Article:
Art Students worry about post-grad employment
According to Southern art professor Lachelle Workman says that when she was an art student at the University of Connecticut, career plans were rarely discussed and guidance for the future from administration was nonexistent.
“Professors in my undergrad didn’t give me any information on how to take my education and go get a job,” said Workman. “In terms of job search, everything I’ve learned, I’ve learned from other people such as friends who have had just a bit more experience than me.”
For art students, life after college can be intimidating, especially in such a competitive field where only the profound seem to succeed. Like any other successful career, it does not just happen overnight. It takes hard work and dedication.
In 2017, the employment rate was higher for art students who have earned degrees in levels of education above high school, according to the National Center for Education.
“The employment rate was highest for young adults with a bachelor’s or higher degree (86 %). The employment rate for young adults with some college (80 %) was higher than the rate for those who had just completed high school (72 %), which was, in turn, higher than the employment rate for those who had not completed high school (57 %).”
according to NCES. When the graduation process nears, students begin to apply for jobs and internships. It is no mystery that jobs in the corporate world will provide a steady income, whereas for art students who find themselves outside of that world, the story isn’t the same.
“I think my professors have prepared me to enter my own world. But the real world as defined by majority of people, no,” said Steve Jean-Simon, a senior studio art major with a concentration in photography.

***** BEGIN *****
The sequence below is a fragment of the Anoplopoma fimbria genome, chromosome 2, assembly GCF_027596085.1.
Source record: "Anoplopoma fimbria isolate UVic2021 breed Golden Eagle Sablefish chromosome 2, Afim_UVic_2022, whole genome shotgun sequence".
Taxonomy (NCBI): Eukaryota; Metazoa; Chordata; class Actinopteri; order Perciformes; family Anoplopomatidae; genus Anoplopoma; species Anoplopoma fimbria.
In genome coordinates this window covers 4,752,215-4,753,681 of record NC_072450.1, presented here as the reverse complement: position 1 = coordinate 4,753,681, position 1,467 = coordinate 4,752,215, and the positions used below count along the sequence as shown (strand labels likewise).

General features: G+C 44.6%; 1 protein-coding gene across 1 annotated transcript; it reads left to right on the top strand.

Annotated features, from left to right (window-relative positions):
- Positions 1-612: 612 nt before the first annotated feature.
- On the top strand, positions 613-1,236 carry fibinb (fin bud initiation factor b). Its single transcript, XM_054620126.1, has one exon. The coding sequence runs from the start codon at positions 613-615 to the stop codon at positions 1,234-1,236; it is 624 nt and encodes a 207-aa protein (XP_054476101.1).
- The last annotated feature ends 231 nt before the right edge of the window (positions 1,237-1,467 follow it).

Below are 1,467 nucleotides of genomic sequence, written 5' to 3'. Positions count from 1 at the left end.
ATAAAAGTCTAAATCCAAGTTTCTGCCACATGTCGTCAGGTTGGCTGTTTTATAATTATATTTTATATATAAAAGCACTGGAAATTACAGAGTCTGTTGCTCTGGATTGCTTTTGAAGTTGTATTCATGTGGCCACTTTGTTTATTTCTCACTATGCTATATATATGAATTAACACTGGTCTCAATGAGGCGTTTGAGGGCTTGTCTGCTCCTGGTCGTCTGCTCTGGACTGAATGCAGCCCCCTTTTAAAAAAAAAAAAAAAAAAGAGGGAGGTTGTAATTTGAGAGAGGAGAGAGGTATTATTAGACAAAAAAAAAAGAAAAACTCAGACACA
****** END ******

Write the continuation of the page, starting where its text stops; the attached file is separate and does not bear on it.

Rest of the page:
Jean-Simon feels there is a stigma. He said: “There is a stigma definitely, but your starving even when you’re in college. Art is a competitive and hard thing, so it’s possible you can be broke for a while. But if you know yourself and your goals, you won’t stay at that starving artist stage forever.”
Many are distressed over post-graduation plans and securing a job in the tough economy. Lindsey Perkins, a senior who specializes in silk screening at Corcoran College of Art and Design, stated to the the Washington Post that she fears “her specialties at the $27,000-a-year private school — print- and screen making — might not position her well in the increasingly survivalist economy.”
Receiving a job in the art industry is tough especially trying to manifest your own employment right after college when you want it.
“Believe it or not, there are a ton of people out there that pay a significant amount of money for their kids prom and graduation photos you just need to know how to market that stuff and provide whomever your working for with quality work that’s like nothing they’ve seen before,” said Jean-Simon.
There are many opportunities for employment and self-discovery that art students just don’t know about. “There are residencies out there that pay for you to travel the world and work on projects If I had known this in my undergrad, my mind would have been blown,” said Workman.
There have been students who have been in the art program but shied away from it in fear of not being employed or having the ability to make a living out of it. The end result to this is students abandoning their passions and choosing a major that they are minimally interested in studying.
“My current major is sociology which I find to be lackluster I stopped making pottery because I couldn’t see myself making a living out of it,” said Christianna Peabody.
“Even making something that I wasn’t proud of, still made me happy. I got to create something out of nothing and that just made me over the moon happy.”
An artist’s whole career is a practice. You keep getting better and better. If you have the facilities and supportive faculty, that is all you need.